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EFFICIENT UNEMPLOYMENT INSURANCE: Evidence and Extensions 2


Acemoglu then investigates how legislated changes in state level replacement ratios for low wage workers, between 1983 and 1993, affect the industrial and occupational composition of jobs among noncollege graduates. Controlling for state and time effects, he finds that a state that increases its replacement ratio experiences an increase in the unemployment rate, but also a relative increase in the number of workers in high wage occupations and industries, and both higher labor productivity and higher labor productivity growth. In the case of industries, this is only caused by a larger decline in the employment of low wage industries than high wage industries. In the case of occupations, the results are stronger — there is actually an increase in the number of high wage jobs, despite the decline in overall employment. For example, a 10 percentage point increase in the replacement ratio increases the number of high wage jobs by 1.3%, suggesting that UI may have an important effect on the types of jobs that are created.
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EFFICIENT UNEMPLOYMENT INSURANCE: Evidence and Extensions

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Table 2 shows the equilibrium of the model in this case. For low levels of risk-aversion, the output-maximizing level of UI is significantly lower. Indeed, for risk-neutral workers, the output-maximizing level of UI is typically negative, as noted above. Similarly, when the coefficient of absolute risk aversion is 10, accounting for conventional moral hazard reduces the output maximizing level of UI by a factor of 8, from 0.088 to 0.011. But, for higher levels of risk-aversion, moral hazard has little effect on the output-maximizing UI. This is despite the fact that the reduction in search effort raises the unemployment rate significantly. For example, when the coefficient of absolute risk aversion is 40, with no UI the unemployment rate is 5.6%. With efficient UI and no conventional moral hazard, the unemployment rate rises to 7.2% (the risk-neutral level). Conventional moral hazard raises the output-maximizing unemployment rate by another fifty percent, to 10.8%, nearly double the level with no UI. Still, (market) output is about 30% higher than without any UI. Since our measure of output excludes the value of home-production, this exaggerates the cost of nonparticipation, making our estimates conservative. speedy-payday-loans.com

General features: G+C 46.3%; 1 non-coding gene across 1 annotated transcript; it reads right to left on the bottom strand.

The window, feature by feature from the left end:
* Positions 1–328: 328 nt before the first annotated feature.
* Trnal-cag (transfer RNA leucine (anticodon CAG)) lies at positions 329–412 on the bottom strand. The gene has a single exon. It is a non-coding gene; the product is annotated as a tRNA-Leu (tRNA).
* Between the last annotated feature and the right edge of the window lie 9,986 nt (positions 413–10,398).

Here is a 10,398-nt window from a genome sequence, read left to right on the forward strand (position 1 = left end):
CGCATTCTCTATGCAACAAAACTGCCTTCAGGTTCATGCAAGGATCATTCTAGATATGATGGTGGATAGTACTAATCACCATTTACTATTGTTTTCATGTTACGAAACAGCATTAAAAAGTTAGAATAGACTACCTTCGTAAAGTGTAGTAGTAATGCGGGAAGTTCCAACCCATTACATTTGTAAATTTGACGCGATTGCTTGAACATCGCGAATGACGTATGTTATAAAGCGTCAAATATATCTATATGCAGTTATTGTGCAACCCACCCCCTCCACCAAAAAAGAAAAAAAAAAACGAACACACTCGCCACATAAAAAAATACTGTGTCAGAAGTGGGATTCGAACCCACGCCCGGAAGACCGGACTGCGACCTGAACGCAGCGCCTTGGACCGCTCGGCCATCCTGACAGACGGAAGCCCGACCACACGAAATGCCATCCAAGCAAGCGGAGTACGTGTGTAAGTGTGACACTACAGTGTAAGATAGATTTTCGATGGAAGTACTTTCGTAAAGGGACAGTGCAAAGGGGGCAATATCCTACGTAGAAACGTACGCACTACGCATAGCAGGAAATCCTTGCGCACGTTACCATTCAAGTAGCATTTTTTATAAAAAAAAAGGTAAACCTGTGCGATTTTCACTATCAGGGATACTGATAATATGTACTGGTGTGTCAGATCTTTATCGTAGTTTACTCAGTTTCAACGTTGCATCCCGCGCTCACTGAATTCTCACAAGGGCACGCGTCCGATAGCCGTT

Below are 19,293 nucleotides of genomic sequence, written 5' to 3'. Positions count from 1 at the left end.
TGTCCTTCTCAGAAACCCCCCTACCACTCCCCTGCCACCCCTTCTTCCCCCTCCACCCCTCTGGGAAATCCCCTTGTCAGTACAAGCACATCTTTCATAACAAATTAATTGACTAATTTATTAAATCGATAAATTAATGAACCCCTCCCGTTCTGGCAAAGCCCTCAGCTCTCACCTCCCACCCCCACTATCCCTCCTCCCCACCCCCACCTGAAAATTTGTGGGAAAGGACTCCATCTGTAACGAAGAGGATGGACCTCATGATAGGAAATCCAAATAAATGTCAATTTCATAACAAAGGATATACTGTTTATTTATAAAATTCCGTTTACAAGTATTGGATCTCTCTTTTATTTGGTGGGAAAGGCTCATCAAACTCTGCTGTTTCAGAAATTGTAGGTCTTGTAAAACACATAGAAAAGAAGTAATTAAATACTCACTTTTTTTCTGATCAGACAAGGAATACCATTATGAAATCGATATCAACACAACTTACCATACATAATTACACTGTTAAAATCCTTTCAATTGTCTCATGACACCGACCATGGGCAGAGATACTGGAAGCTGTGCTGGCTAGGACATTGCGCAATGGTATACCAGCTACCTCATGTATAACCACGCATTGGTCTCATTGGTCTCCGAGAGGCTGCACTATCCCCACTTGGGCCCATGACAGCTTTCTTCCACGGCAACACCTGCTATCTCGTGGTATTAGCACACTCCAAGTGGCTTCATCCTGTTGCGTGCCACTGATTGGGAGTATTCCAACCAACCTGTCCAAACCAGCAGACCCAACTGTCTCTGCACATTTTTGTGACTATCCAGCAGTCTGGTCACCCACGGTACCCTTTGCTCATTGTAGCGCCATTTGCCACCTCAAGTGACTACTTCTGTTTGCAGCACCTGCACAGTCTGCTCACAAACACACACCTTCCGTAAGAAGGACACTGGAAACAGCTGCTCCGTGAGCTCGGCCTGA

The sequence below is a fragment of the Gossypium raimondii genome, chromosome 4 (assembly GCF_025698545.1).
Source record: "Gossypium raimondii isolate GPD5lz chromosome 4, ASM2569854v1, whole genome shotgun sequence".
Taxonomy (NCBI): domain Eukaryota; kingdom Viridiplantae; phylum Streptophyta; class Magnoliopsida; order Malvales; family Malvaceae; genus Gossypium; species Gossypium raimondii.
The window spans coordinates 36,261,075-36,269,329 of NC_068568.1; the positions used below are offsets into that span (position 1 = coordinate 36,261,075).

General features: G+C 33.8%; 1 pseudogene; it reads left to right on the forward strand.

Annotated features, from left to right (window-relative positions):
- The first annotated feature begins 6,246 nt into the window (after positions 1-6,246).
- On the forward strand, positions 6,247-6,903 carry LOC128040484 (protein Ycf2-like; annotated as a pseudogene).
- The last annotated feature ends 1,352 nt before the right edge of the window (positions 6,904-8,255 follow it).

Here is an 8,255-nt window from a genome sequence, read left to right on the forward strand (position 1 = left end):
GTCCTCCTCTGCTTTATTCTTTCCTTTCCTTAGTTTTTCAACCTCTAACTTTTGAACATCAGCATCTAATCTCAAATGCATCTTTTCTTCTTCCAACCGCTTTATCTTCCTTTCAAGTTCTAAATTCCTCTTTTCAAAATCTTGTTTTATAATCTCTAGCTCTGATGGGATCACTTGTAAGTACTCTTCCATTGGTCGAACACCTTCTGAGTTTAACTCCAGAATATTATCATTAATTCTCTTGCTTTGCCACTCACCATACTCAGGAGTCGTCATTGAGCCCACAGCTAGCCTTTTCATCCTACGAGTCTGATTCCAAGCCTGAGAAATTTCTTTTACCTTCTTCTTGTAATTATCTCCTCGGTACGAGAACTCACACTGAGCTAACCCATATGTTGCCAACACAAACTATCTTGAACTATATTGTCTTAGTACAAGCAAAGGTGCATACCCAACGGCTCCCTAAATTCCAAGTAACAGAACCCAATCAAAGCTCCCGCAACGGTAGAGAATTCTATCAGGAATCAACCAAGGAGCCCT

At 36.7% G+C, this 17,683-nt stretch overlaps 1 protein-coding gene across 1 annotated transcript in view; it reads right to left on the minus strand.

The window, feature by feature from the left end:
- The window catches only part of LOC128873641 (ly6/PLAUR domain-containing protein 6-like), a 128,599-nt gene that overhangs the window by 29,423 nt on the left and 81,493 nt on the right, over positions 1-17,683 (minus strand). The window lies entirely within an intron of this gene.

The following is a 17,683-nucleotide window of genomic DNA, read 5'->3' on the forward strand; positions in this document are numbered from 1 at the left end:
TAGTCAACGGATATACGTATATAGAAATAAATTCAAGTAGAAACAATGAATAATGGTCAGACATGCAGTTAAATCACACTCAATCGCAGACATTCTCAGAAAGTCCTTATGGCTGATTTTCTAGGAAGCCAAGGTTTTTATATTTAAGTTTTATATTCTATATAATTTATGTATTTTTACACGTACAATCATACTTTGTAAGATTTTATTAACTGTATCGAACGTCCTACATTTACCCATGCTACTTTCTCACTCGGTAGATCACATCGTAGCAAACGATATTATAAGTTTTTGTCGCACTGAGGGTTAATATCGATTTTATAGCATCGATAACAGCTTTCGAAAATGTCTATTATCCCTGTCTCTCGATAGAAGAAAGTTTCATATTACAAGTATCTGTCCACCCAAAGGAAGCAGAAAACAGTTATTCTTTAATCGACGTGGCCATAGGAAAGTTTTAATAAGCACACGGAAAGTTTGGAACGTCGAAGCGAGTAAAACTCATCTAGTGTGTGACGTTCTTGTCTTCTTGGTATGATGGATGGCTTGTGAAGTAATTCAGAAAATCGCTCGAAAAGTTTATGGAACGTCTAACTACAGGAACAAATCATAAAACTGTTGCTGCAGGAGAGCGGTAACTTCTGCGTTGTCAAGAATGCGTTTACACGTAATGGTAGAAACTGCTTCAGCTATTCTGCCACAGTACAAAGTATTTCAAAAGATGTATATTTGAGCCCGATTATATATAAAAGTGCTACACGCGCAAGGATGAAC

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EFFICIENT UNEMPLOYMENT INSURANCE: A Dynamic Model Without Wealth Effects 6

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The proof is in Appendix В and the intuition is exactly the same as Proposition 6. In the risk-neutral limit (9 = 0), ze = re = 0, but when agents are risk-averse, efficient UI is strictly positive.